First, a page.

In the dustbin of our cultural history

Weh lived in a modern house in the late 60’s. The words we used were “Front Room” and “Family Room”, but I also remember the term “rumpus room”.

In our house (modern then), the “Front Room” did get used. It contained my dad’s leather chair, and my mother’s rocker, a bookcase and a record player, so it was were we kids read and played records. I think dad probably read the paper and listened to the radio in that room. It wasn’t closed off, because in the ‘modern’ house, there was no door from the front hallway, and it was divided from the ‘dining room’ by some kind of 3/4 height storage partition, with another open passage.

The ‘Family room’ with the TV adjoined the kitchen, separated by a low breakfast bar.

I don’t recall anyone mentioning “Blue Laws”.

When I moved to Missouri in 1966 from NYC, I was surprised to find that the grocery, and most other stores were not open on Sundays. Drug stores were, and gas stations, but you couldn’t buy most items that were on the shelves. The chain drug store, Katz was the one near me, had lots of stuff you couldn’t buy on Sunday. Oil for your car, sure, kite string, nope. Toilet tissue, OK, A puzzle for the kids, nope.

I just read that in some states women couldnt serve on juries until 1967! :scream:

Yes, I don’t recall a movie named “12 Angry Men and Women”.

In 1974, my little brother bought a box full of phones, wiring, etc from a classmate who came into possession of the stuff nefariously. He told our parents he bought the stuff at a surplus shop.

My brother loved electronics and projects. Before long he’d installed phones throughout our home. Along with the original phone in the dining room, we soon had bedroom phones, along with one in a bathroom.

The only problem was that each added phone caused a decrease in each phone’s power, so that the rrrrring became very quiet.

Oh, yeah. I remember Blue Laws in NJ - apparently some are still in effect https://en.wikipedia.org/wiki/Blue_laws_in_the_United_States#New_Jersey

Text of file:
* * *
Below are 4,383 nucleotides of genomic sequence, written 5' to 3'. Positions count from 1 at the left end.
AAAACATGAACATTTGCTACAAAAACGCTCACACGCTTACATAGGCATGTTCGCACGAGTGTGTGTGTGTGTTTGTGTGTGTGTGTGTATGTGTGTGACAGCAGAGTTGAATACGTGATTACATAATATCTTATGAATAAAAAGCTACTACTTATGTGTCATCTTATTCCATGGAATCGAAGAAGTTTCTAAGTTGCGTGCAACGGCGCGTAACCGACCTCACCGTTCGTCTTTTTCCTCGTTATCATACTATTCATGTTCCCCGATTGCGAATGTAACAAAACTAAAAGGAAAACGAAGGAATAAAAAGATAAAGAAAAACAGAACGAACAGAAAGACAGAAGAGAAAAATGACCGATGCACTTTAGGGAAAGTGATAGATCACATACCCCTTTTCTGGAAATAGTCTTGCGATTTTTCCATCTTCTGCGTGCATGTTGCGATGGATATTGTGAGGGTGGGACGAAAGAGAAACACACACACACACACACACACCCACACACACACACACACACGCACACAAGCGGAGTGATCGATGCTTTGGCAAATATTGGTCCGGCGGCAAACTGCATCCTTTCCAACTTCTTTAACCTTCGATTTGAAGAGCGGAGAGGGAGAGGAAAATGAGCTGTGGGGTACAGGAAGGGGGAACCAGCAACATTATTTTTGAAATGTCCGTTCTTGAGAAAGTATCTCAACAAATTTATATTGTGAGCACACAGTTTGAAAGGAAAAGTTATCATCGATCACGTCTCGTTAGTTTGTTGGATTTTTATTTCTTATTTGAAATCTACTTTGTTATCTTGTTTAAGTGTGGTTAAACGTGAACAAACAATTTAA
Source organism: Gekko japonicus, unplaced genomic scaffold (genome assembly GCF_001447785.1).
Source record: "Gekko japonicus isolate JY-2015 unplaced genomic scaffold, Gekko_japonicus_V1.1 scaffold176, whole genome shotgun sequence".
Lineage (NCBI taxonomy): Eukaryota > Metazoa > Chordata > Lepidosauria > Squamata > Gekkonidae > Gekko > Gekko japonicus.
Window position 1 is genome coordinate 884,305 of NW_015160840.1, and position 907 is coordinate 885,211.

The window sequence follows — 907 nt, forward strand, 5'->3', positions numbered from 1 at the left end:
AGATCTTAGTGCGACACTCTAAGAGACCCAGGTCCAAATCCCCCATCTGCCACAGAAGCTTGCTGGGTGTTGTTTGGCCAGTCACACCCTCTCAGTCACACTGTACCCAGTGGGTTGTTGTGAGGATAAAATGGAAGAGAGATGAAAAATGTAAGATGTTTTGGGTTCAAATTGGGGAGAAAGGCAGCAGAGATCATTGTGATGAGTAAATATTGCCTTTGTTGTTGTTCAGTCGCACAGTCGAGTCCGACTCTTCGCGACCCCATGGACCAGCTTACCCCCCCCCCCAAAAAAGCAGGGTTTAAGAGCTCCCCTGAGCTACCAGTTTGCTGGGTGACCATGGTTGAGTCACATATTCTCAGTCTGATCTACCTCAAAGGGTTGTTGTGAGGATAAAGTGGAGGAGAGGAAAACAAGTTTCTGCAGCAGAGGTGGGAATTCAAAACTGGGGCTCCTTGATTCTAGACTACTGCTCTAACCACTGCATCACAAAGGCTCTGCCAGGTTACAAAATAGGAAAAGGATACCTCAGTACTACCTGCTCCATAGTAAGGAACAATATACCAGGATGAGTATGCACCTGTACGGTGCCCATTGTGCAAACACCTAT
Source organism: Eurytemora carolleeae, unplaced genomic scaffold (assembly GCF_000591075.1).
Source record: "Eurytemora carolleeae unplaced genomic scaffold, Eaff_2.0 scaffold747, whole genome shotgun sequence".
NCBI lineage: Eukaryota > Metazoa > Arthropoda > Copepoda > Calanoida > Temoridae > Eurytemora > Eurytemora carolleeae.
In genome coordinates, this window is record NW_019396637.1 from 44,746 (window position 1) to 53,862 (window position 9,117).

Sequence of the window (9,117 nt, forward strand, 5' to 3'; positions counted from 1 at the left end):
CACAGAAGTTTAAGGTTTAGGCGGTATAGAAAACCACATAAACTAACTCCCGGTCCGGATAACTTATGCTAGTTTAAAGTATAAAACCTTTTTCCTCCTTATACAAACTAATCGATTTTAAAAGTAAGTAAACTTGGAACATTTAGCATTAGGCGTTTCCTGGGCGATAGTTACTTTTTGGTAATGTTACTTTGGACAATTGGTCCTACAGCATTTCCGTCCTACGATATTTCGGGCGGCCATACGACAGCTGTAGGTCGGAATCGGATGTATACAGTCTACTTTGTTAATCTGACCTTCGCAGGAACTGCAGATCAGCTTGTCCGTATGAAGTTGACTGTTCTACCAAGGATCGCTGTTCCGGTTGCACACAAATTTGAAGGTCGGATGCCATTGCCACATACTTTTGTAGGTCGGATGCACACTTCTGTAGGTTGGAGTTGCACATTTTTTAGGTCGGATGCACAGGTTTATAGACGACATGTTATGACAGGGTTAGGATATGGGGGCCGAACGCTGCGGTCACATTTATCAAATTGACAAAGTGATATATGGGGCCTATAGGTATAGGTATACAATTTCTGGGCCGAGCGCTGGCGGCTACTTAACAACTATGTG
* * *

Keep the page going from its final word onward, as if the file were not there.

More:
Yes, Bergen County, NJ still has some laws that I was not familiar with.
I was visiting someone and stopped at a bakery along the way. I stepped into a puddle getting out of my car resulting in wet socks. My next stop was a chain drugstore where they not sell me socks on a Sunday. :frowning_face:

In 1957 I spent a few months in Poughkeepsie NY. The law required that any car parked on the street at night have an illuminated lantern attached to the rear bumper. They actively ticketed violations so all cars had them. Of course the easy way to get a lantern was to move one from another car. So, most lanterns were held by cables or chains. And, if the lantern ran out of fuel during the night you got a ticket so more than one lantern was needed, Some cars had half a dozen railroad lanterns chained to the rear bumper.

Since I was there for computer school it seemed like a strange anachronism by comparison.

No big secret or story, or even the phone bill.

It’s because she went away to college shortly afterwards. So the phone got taken out. There wasn’t any pressing need for it.

LOL - they had a thing against socks.

The funny thing was the phone company could test your line and detect roughly how many phones you had connected. That was their threatened enforcement mechanism against people adding illicit extensions without paying for them.

But what they actually detected was the number of ringers on the line. Through the same electrical phenomenon that resulted in your 6 phones having weak rings.

The fix, which your bro could have done, was to disconnect just the ringer on most of the phones. So you could have, say, 10 phones connected, but just, say, 3 of them rang. The phone co couldn’t be sure enough that 3 was more than the 1 you’re paying for, so they’d leave you alone. And 3 would be noisy enough across the whole house that no matter where the people were they’d hear it. But you could talk on any of the 10.

I’m reminded of this by the discussion of blue laws…

It was not uncommon for businesses in small southern towns to close on Wednesday afternoons. For example, the hardware store would be open until 5:00P every weekday, but close at noon on Wednesday and then be open on Saturday morning. I was given two different explanations for this. One was that this arrangement allowed stores to be open on Saturday and not exceed 40 hours/week. The other was that Wednesday evening were for prayer meetings, and often for church dinners. It was convenient to close down early on Wednesdays to permit time to prepare for the evening activities. Whatever the reason, it was pretty consistent.